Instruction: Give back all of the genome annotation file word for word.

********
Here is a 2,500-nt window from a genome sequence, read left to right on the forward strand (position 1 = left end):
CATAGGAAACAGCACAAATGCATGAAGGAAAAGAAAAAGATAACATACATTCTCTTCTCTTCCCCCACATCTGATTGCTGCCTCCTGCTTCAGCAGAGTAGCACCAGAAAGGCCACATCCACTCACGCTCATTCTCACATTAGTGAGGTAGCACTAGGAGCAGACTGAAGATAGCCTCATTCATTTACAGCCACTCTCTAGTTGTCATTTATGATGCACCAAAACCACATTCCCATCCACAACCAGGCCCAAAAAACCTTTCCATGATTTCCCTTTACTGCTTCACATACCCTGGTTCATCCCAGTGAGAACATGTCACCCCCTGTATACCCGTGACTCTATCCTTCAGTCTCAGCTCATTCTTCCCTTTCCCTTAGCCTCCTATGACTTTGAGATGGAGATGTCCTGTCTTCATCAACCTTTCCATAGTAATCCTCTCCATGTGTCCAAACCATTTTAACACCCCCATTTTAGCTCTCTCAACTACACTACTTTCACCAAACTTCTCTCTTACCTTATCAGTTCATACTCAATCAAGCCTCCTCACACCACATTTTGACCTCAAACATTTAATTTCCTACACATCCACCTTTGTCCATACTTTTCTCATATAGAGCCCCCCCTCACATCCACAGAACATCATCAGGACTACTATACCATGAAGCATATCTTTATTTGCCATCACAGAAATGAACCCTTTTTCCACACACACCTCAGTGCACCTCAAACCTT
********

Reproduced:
Here is a 2,500-nt window from a genome sequence, read left to right on the forward strand (position 1 = left end):
CATAGGAAACAGCACAAATGCATGAAGGAAAAGAAAAAGATAACATACATTCTCTTCTCTTCCCCCACATCTGATTGCTGCCTCCTGCTTCAGCAGAGTAGCACCAGAAAGGCCACATCCACTCACGCTCATTCTCACATTAGTGAGGTAGCACTAGGAGCAGACTGAAGATAGCCTCATTCATTTACAGCCACTCTCTAGTTGTCATTTATGATGCACCAAAACCACATTCCCATCCACAACCAGGCCCAAAAAACCTTTCCATGATTTCCCTTTACTGCTTCACATACCCTGGTTCATCCCAGTGAGAACATGTCACCCCCTGTATACCCGTGACTCTATCCTTCAGTCTCAGCTCATTCTTCCCTTTCCCTTAGCCTCCTATGACTTTGAGATGGAGATGTCCTGTCTTCATCAACCTTTCCATAGTAATCCTCTCCATGTGTCCAAACCATTTTAACACCCCCATTTTAGCTCTCTCAACTACACTACTTTCACCAAACTTCTCTCTTACCTTATCAGTTCATACTCAATCAAGCCTCCTCACACCACATTTTGACCTCAAACATTTAATTTCCTACACATCCACCTTTGTCCATACTTTTCTCATATAGAGCCCCCCCTCACATCCACAGAACATCATCAGGACTACTATACCATGAAGCATATCTTTATTTGCCATCACAGAAATGAACCCTTTTTCCACACACACCTCAGTGCACCTCAAACCTT